HARRISONBURG, Va. (WRIC) — On Sept. 23, 2017, the Cedar Creek Battlefield Foundation received a letter in the mail.

Printed on the outside of the envelope and at the top of the letter was a symbol typically associated with antifa.

A logo frequently associated with “antifa,” much like the one printed at the top of the threat letter.

But although the letter writer took pains to convince the battlefield foundation that they were being targeted by violent leftists, federal authorities now say they believe the true perpetrator was a disgruntled reenactor.

When the typewritten letter first arrived in September 2017, organizers of an annual reenactment of the battle of Cedar Creek took it seriously — after all, it was just over a month since a far-right rally in Charlottesville turned violent, leaving a woman dead.

Text of the letter sent to the Cedar Creek Battlefield Foundation (CCBF), according to a federal indictment.

The organizers increased security but decided to go on with the reenactment despite the threat of violence.

The first day of the event passed without incident, but on the second day, Oct. 14, 2017, a pipe bomb was discovered in a merchant tent. The device — a jury-rigged bomb made with a 9-volt battery, BBs and gunpowder — was safely disposed of, but the rest of the event was canceled as law enforcement swept the grounds for other threats.

Just a few weeks later, on Nov. 6, another letter was sent, this time to the Gettysburg Times, a local paper in Pennsylvania. It was stamped with identical markings as the first letter and appeared to have been sent from the same region, Northern Virginia.

Contained within, another explicit threat of violence, containing the same claim that a vast “antifa” conspiracy was planning a bombing campaign in Gettysburg.

Text of the second letter, sent to the Gettysburg Times, according to a federal indictment.

But no bomb ever appeared, and the most notable feature of that year’s Gettysburg Remembrance Parade was a heavy fall of rain.

The next year, another letter was again sent to the CCBF and local paper the Winchester Star, threatening a campaign of violence in much the same terms as had been threatened previously.

The third letter, sent in June 2018.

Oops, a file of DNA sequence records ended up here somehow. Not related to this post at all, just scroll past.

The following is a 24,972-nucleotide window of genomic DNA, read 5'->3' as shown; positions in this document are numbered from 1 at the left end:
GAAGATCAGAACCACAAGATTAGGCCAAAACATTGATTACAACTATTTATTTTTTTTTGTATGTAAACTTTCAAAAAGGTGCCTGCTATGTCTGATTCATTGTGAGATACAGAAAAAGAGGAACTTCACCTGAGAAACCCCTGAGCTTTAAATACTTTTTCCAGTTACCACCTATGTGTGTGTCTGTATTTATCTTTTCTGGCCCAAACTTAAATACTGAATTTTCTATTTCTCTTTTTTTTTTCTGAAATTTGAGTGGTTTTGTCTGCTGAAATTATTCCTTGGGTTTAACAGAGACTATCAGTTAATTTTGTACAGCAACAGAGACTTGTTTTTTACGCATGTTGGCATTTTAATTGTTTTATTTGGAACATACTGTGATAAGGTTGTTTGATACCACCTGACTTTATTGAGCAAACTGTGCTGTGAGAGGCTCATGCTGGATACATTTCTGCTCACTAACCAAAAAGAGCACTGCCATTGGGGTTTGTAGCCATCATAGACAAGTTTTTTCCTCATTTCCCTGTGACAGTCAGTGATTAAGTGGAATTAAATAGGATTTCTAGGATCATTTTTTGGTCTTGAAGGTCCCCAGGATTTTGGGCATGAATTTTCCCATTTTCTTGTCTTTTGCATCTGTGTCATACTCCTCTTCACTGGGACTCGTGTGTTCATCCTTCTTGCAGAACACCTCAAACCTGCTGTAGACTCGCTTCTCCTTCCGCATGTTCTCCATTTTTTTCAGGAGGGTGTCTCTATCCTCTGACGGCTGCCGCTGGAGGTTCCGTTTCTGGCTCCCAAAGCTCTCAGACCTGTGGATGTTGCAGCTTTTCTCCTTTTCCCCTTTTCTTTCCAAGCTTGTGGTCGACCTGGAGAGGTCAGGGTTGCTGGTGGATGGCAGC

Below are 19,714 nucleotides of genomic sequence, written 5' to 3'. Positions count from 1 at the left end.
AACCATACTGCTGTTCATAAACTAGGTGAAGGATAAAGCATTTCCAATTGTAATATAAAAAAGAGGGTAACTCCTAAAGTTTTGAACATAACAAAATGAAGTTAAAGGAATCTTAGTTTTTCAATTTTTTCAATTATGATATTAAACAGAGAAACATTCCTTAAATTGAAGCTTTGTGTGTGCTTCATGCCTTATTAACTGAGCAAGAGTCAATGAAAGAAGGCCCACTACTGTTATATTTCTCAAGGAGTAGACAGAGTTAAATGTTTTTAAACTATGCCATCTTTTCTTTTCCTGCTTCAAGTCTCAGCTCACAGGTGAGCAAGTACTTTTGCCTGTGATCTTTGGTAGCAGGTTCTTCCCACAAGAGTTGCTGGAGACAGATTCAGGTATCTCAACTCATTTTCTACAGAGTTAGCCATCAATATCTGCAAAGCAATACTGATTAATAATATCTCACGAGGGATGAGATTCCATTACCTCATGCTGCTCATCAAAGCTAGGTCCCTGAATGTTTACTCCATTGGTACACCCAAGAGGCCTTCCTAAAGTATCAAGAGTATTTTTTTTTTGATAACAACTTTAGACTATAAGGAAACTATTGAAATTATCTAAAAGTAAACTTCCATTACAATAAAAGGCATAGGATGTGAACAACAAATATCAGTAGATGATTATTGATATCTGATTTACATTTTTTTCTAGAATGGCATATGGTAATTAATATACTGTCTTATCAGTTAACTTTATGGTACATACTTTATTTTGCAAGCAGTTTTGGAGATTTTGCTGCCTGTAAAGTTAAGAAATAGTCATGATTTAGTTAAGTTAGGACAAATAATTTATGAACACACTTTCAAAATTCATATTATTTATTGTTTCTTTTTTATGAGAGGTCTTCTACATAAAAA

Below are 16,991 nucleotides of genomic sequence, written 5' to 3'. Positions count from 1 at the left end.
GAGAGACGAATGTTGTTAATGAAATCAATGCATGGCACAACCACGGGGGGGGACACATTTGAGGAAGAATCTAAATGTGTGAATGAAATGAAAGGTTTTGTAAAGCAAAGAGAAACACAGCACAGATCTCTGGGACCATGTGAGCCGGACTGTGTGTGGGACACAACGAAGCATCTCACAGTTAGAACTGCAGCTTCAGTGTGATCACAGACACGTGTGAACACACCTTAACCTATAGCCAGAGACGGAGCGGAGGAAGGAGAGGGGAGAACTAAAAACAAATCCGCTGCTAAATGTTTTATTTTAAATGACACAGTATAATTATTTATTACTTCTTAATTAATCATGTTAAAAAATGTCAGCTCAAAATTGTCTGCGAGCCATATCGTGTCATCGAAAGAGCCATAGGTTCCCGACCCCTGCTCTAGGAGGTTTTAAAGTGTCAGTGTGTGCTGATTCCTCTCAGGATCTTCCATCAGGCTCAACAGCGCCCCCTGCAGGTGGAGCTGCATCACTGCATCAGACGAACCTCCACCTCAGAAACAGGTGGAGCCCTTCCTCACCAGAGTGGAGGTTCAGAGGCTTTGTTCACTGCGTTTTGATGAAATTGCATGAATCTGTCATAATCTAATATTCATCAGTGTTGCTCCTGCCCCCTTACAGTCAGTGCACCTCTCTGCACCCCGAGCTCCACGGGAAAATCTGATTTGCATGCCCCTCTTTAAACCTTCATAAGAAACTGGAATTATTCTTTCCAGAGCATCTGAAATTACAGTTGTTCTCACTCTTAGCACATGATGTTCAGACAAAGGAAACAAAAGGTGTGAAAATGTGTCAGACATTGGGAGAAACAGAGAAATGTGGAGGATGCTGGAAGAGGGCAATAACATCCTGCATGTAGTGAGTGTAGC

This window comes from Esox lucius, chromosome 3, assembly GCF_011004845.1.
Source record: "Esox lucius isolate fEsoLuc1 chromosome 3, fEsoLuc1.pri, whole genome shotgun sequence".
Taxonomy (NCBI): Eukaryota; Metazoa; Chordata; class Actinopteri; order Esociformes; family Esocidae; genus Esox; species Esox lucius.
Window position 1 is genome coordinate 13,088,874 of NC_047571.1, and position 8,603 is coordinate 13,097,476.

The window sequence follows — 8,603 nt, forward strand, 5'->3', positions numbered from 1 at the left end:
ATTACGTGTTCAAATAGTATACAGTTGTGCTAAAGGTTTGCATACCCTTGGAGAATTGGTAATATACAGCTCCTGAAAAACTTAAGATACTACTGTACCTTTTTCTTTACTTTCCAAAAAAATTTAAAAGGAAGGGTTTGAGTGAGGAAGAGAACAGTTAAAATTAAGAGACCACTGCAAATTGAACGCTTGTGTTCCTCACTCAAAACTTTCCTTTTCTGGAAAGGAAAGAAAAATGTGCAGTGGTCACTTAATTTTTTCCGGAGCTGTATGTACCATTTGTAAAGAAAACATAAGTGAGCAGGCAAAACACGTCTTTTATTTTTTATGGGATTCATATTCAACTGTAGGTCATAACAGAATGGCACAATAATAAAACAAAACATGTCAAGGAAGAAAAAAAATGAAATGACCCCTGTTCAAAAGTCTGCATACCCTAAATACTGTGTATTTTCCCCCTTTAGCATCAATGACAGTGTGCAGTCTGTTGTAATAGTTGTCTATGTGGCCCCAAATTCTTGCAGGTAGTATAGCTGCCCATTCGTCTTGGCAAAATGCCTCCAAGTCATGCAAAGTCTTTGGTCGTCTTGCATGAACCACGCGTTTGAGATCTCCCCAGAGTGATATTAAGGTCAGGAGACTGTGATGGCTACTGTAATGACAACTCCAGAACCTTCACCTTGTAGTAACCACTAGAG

This time, the letter had an immediate effect. The president of the CCBF resigned and the year’s festivities were canceled. The resignation was publicized in the Winchester Star, but it did not stop the threats.

In three more letters sent to individuals in Virginia and Pennsylvania over the next six months, the writer continued to threaten local officials, volunteers, event organizers and their families.

A Poor Player

While the writer took pains to convince the victims that they were being stalked by a band of leftists hell-bent on preventing two specific Civil War re-enactments in rural Virginia and Pennsylvania, prosecutors say the true culprit was Gerald Drake, an embittered reenactor.

“This indictment and arrest mark the culmination of a nearly five-year investigation into the perpetrator of the attempted bombing,” U.S. Attorney Christopher R. Kavanaugh said.

Drake, who is also an actor with minor credits, was a member of a reenactment unit that participated in the annual events at Cedar Creek, according to the indictment. But in 2014, prosecutors say, he was removed from his unit due to “internal conflicts,” and has not participated since.

He did, however, serve as a volunteer at the Cedar Creek Battlefield in 2017 and 2018. The indictment doesn’t specify how investigators established Drake as the sender of the threats.

“In the aftermath of the riots in Charlottesville, and at a time when people sought to heal, this defendant instead sought to sow political discontent and mayhem,” Kavanaugh said.

Drake now faces 15 counts, ranging from manufacture and possession of explosive devices to stalking and mailing a bomb threat.